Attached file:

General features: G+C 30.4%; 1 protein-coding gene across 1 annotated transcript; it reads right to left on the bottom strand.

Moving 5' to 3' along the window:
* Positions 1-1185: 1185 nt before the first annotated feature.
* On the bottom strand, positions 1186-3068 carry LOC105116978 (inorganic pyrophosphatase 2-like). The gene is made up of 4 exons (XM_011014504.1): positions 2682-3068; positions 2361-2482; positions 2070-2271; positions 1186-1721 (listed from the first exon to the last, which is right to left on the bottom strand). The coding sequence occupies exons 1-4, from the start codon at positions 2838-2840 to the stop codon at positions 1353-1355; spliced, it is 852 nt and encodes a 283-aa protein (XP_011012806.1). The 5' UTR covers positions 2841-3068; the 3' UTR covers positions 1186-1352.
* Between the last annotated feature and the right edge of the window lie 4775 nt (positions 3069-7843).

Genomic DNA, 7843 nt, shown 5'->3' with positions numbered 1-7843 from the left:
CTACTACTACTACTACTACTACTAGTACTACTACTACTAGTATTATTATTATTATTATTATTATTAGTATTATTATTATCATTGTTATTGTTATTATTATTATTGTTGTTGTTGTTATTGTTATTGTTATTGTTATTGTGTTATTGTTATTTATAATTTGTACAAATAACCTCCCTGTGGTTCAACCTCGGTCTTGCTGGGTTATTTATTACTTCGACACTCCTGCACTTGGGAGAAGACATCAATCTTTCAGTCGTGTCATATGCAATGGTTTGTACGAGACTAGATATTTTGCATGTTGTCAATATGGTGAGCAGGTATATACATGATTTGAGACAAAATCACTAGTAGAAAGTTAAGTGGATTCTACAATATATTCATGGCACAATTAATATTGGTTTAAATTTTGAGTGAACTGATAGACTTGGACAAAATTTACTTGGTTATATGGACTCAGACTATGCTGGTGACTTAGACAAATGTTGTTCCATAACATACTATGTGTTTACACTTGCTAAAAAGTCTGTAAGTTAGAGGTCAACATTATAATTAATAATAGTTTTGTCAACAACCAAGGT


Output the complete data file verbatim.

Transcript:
General features: G+C 30.4%; 1 protein-coding gene across 1 annotated transcript; it reads right to left on the bottom strand.

Moving 5' to 3' along the window:
* Positions 1-1185: 1185 nt before the first annotated feature.
* On the bottom strand, positions 1186-3068 carry LOC105116978 (inorganic pyrophosphatase 2-like). The gene is made up of 4 exons (XM_011014504.1): positions 2682-3068; positions 2361-2482; positions 2070-2271; positions 1186-1721 (listed from the first exon to the last, which is right to left on the bottom strand). The coding sequence occupies exons 1-4, from the start codon at positions 2838-2840 to the stop codon at positions 1353-1355; spliced, it is 852 nt and encodes a 283-aa protein (XP_011012806.1). The 5' UTR covers positions 2841-3068; the 3' UTR covers positions 1186-1352.
* Between the last annotated feature and the right edge of the window lie 4775 nt (positions 3069-7843).

Genomic DNA, 7843 nt, shown 5'->3' with positions numbered 1-7843 from the left:
CTACTACTACTACTACTACTACTAGTACTACTACTACTAGTATTATTATTATTATTATTATTATTAGTATTATTATTATCATTGTTATTGTTATTATTATTATTGTTGTTGTTGTTATTGTTATTGTTATTGTTATTGTGTTATTGTTATTTATAATTTGTACAAATAACCTCCCTGTGGTTCAACCTCGGTCTTGCTGGGTTATTTATTACTTCGACACTCCTGCACTTGGGAGAAGACATCAATCTTTCAGTCGTGTCATATGCAATGGTTTGTACGAGACTAGATATTTTGCATGTTGTCAATATGGTGAGCAGGTATATACATGATTTGAGACAAAATCACTAGTAGAAAGTTAAGTGGATTCTACAATATATTCATGGCACAATTAATATTGGTTTAAATTTTGAGTGAACTGATAGACTTGGACAAAATTTACTTGGTTATATGGACTCAGACTATGCTGGTGACTTAGACAAATGTTGTTCCATAACATACTATGTGTTTACACTTGCTAAAAAGTCTGTAAGTTAGAGGTCAACATTATAATTAATAATAGTTTTGTCAACAACCAAGGT